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Behavioral Enrichment for Captive Poison (Dart) Frogs – Dendrobates, Phyllobates, Epipedobates spp. and related species

“Behavioral enrichment” – allowing captive animals a wider choice of behaviors in which to engage – is all the rage in zoos, especially for mammals. Reptiles and amphibians also benefit greatly when afforded the chance to act in a more “natural” manner. While they do not seem to engage in “play” (although turtle owners may question this!), most will engage in activities that are extensions of natural behaviors, particularly hunting.

Poison frogs respond quickly to novel situations and are among the best amphibian candidates for enrichment experiments. I enjoy watching them “figure out” new things. One technique I use is to place crickets into a container perforated with tiny holes – the frogs soon learn to associate the container with food, and will gather about it, watching the holes for escaping insects. On non-feeding days, you may still notice that the frogs will pause occasionally to peer at the feeder, apparently in anticipation of a meal.

Establishing a colony of springtails (tiny, wingless insects that may be collected below leaf litter) in the terrarium’s substrate will also provide your frogs with “naturalistic” hunting opportunities. Springtails will thrive on decaying moss and the frogs’ waste products, and usually do quite well and provide valuable nutrients to your pets (springtails can also be given a bit of tropical fish flakes on occasion). It is great fun to watch poison frogs scrutinize every inch of the terrarium and to stalk their prey, and they surely benefit from the increased activity levels.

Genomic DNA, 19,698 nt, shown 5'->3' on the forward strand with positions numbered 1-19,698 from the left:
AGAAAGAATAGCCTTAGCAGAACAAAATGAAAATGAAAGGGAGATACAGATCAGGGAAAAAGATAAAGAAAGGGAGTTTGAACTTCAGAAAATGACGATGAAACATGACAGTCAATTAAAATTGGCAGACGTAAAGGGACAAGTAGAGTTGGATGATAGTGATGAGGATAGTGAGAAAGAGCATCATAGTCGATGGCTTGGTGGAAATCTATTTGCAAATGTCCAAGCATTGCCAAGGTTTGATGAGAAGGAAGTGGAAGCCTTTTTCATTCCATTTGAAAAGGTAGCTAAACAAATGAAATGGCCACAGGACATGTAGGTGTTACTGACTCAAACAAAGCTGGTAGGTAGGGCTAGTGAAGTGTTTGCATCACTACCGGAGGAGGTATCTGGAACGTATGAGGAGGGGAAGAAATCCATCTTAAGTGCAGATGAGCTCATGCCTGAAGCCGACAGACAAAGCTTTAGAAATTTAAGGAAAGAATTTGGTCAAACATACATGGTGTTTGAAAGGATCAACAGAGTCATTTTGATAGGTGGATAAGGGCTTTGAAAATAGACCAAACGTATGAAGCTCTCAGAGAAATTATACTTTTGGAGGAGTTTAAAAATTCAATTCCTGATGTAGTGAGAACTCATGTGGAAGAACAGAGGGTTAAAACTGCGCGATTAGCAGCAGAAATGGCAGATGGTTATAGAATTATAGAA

Information about behavioral enrichment for reptiles and amphibians at the National Zoo is posted at:

About Frank Indiviglio

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Being born with a deep interest in animals might seem unfortunate for a native Bronxite , but my family encouraged my interest and the menagerie that sprung from it. Jobs with pet stores and importers had me caring for a fantastic assortment of reptiles and amphibians. After a detour as a lawyer, I was hired as a Bronx Zoo animal keeper and was soon caring for gharials, goliath frogs, king cobras and everything in-between. Research has taken me in pursuit of anacondas, Orinoco crocodiles and other animals in locales ranging from Venezuela’s llanos to Tortuguero’s beaches. Now, after 20+ years with the Bronx Zoo, I am a consultant for several zoos and museums. I have spent time in Japan, and often exchange ideas with zoologists there. I have written books on salamanders, geckos and other “herps”, discussed reptile-keeping on television and presented papers at conferences. A Master’s Degree in biology has led to teaching opportunities. My work puts me in contact with thousands of hobbyists keeping an array of pets. Without fail, I have learned much from them and hope, dear readers, that you will be generous in sharing your thoughts on this blog and web site. For a complete biography of my experience click here.
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